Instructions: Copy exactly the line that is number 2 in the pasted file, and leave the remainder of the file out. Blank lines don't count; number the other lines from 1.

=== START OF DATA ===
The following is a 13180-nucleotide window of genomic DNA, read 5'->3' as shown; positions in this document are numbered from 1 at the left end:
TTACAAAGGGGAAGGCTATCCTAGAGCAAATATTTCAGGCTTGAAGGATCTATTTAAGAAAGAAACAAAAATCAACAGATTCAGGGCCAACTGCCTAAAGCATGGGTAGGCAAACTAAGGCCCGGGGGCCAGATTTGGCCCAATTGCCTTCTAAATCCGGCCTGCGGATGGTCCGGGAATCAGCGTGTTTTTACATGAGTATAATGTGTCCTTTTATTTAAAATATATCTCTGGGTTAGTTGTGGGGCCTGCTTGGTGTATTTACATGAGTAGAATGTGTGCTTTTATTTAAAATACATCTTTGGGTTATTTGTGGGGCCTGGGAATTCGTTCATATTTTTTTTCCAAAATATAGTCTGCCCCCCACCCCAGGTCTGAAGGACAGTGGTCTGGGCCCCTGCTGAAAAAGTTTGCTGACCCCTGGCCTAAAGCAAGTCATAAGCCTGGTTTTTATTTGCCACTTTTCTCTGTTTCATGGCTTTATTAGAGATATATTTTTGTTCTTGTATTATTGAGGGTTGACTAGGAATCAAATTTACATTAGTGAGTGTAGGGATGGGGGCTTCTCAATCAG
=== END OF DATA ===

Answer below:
TTACAAAGGGGAAGGCTATCCTAGAGCAAATATTTCAGGCTTGAAGGATCTATTTAAGAAAGAAACAAAAATCAACAGATTCAGGGCCAACTGCCTAAAGCATGGGTAGGCAAACTAAGGCCCGGGGGCCAGATTTGGCCCAATTGCCTTCTAAATCCGGCCTGCGGATGGTCCGGGAATCAGCGTGTTTTTACATGAGTATAATGTGTCCTTTTATTTAAAATATATCTCTGGGTTAGTTGTGGGGCCTGCTTGGTGTATTTACATGAGTAGAATGTGTGCTTTTATTTAAAATACATCTTTGGGTTATTTGTGGGGCCTGGGAATTCGTTCATATTTTTTTTCCAAAATATAGTCTGCCCCCCACCCCAGGTCTGAAGGACAGTGGTCTGGGCCCCTGCTGAAAAAGTTTGCTGACCCCTGGCCTAAAGCAAGTCATAAGCCTGGTTTTTATTTGCCACTTTTCTCTGTTTCATGGCTTTATTAGAGATATATTTTTGTTCTTGTATTATTGAGGGTTGACTAGGAATCAAATTTACATTAGTGAGTGTAGGGATGGGGGCTTCTCAATCAG